While it claims to be a campaign, which uses economic and political pressure on Israel for the benefit of the Palestinian people, it is really just anti-Semitism, disguised as anti-Zionism—its ultimate goal to deny Israel’s right to exist and to make the case legally, politically and economically, for its eradication. In response, the Jewish community has been working with our Presbyterian friends, which includes the vast majority of pastors and parishioners, to educate them about the truth of Israel’s reality, it’s failings, but also its circumstances; it’s contributions to all of humanity and its humanitarianism toward the world, including the Palestinian people and many Arab nations.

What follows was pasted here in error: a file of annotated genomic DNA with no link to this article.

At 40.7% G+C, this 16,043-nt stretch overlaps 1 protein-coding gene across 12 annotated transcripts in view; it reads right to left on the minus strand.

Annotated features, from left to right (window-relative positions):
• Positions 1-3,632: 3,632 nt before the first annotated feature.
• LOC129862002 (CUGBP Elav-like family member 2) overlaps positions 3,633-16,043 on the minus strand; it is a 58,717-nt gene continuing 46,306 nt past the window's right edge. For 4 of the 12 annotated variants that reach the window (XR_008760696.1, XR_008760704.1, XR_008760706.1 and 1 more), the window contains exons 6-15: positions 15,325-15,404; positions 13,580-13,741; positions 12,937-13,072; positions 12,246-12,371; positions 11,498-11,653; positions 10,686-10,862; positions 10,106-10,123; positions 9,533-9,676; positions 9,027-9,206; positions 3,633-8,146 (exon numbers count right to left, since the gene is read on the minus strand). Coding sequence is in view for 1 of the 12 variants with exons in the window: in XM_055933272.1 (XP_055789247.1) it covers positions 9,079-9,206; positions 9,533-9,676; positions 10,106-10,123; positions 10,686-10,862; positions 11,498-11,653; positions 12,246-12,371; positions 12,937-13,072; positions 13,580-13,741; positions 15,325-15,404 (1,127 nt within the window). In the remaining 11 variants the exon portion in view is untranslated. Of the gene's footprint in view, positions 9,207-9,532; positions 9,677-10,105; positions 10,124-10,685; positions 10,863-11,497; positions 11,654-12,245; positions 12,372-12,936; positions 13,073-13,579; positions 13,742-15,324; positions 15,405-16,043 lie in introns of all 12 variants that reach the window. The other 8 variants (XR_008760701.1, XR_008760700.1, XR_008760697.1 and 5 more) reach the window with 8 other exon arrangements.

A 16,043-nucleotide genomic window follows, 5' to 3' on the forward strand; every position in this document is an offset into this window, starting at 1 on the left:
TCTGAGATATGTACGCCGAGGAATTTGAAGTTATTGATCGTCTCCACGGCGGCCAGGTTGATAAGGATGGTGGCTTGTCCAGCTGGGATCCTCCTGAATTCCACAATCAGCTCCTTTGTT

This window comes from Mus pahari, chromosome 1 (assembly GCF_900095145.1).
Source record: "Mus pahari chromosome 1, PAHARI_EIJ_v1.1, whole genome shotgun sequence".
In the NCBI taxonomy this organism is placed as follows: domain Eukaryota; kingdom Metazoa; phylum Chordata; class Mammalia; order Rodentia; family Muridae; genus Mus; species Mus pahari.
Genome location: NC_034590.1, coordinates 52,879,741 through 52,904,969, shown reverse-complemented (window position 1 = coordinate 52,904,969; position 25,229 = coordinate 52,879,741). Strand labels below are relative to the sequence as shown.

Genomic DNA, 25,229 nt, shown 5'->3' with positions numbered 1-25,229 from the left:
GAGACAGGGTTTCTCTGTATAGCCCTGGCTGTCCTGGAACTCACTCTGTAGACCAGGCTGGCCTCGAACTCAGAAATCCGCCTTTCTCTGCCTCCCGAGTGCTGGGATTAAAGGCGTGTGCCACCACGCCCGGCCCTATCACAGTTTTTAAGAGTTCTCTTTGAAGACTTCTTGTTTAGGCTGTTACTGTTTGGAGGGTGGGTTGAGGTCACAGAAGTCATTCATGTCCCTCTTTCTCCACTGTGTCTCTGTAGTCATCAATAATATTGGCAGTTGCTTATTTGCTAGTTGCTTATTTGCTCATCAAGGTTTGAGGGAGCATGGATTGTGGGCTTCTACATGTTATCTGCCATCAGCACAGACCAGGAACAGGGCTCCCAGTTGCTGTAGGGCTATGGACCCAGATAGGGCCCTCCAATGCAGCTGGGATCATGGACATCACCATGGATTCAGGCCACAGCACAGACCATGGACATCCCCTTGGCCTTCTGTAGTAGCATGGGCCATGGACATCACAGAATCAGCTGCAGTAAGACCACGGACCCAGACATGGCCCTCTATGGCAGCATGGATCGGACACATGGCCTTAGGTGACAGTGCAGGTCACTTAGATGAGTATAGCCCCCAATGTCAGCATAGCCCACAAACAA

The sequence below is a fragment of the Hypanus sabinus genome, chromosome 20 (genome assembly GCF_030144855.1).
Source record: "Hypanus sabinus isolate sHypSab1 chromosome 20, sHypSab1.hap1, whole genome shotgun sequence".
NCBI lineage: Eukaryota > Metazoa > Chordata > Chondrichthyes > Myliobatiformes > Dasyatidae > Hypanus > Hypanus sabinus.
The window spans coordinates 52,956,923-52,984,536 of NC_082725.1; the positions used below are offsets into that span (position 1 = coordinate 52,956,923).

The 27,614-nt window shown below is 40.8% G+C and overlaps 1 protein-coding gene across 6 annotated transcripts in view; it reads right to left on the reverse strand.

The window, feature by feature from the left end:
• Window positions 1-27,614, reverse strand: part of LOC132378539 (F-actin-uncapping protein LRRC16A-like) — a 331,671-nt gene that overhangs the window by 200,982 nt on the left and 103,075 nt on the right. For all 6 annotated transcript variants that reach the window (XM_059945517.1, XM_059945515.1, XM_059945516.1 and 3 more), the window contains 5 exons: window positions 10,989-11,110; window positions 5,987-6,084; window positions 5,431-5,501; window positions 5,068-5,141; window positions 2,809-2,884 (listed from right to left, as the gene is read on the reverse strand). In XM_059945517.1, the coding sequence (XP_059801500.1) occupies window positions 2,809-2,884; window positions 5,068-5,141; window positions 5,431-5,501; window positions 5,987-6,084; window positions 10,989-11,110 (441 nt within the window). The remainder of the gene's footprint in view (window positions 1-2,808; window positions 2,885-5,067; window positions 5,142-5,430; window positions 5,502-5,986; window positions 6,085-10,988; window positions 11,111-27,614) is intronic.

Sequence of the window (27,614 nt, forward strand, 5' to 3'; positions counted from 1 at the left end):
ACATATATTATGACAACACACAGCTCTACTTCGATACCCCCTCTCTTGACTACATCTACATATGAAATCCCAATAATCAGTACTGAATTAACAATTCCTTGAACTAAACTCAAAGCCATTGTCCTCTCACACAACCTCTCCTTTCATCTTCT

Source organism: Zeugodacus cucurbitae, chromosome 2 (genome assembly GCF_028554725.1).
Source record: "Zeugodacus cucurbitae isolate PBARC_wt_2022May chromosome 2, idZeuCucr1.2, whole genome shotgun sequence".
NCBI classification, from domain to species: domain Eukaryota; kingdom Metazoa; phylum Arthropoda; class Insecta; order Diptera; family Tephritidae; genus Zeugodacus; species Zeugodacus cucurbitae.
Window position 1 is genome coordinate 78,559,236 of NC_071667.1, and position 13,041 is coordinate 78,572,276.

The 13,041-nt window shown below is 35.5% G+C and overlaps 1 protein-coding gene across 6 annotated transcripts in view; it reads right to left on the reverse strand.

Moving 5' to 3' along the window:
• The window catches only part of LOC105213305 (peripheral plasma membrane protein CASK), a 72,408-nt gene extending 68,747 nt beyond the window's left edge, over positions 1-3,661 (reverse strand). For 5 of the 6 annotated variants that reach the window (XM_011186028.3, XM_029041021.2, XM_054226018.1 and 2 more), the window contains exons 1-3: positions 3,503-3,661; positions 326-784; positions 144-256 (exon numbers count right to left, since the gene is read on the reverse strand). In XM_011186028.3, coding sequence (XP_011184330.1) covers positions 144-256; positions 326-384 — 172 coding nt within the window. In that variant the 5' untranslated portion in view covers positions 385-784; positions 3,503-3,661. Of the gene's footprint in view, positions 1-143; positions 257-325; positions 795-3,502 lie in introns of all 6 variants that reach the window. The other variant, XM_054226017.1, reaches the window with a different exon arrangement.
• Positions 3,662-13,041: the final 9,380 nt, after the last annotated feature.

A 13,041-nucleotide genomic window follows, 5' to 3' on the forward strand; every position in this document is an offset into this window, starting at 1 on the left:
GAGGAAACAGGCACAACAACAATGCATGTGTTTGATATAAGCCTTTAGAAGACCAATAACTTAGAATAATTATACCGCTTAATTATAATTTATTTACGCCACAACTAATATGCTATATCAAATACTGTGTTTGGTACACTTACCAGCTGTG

Last year, the Middle East Issues Committee of the General Assembly of Presbyterians USA defeated a motion to divest from Israel by just one vote. This year we were delighted that our friend, and host of our beach services, the Pastor of First Presbyterian Church of Virginia Beach, Al Butzer, was named as moderator of this critical committee. Reverend Butzer was found well-qualified and chosen because he has visited and listened to all sides in the Middle East, including Palestinian-led trips to refugee camps in the West Bank; he has established a reputation for fairness on controversial issues and polity expertise that spans his career in Chicago Presbytery, National Capital Presbytery and the Presbytery of Eastern Virginia; he was nominated to be a committee moderator by numerous Presbytery executives who have worked with him over the years; and because he stands in the center of the church on issues, not in alliance with interest groups lobbying for a particular outcome on issues.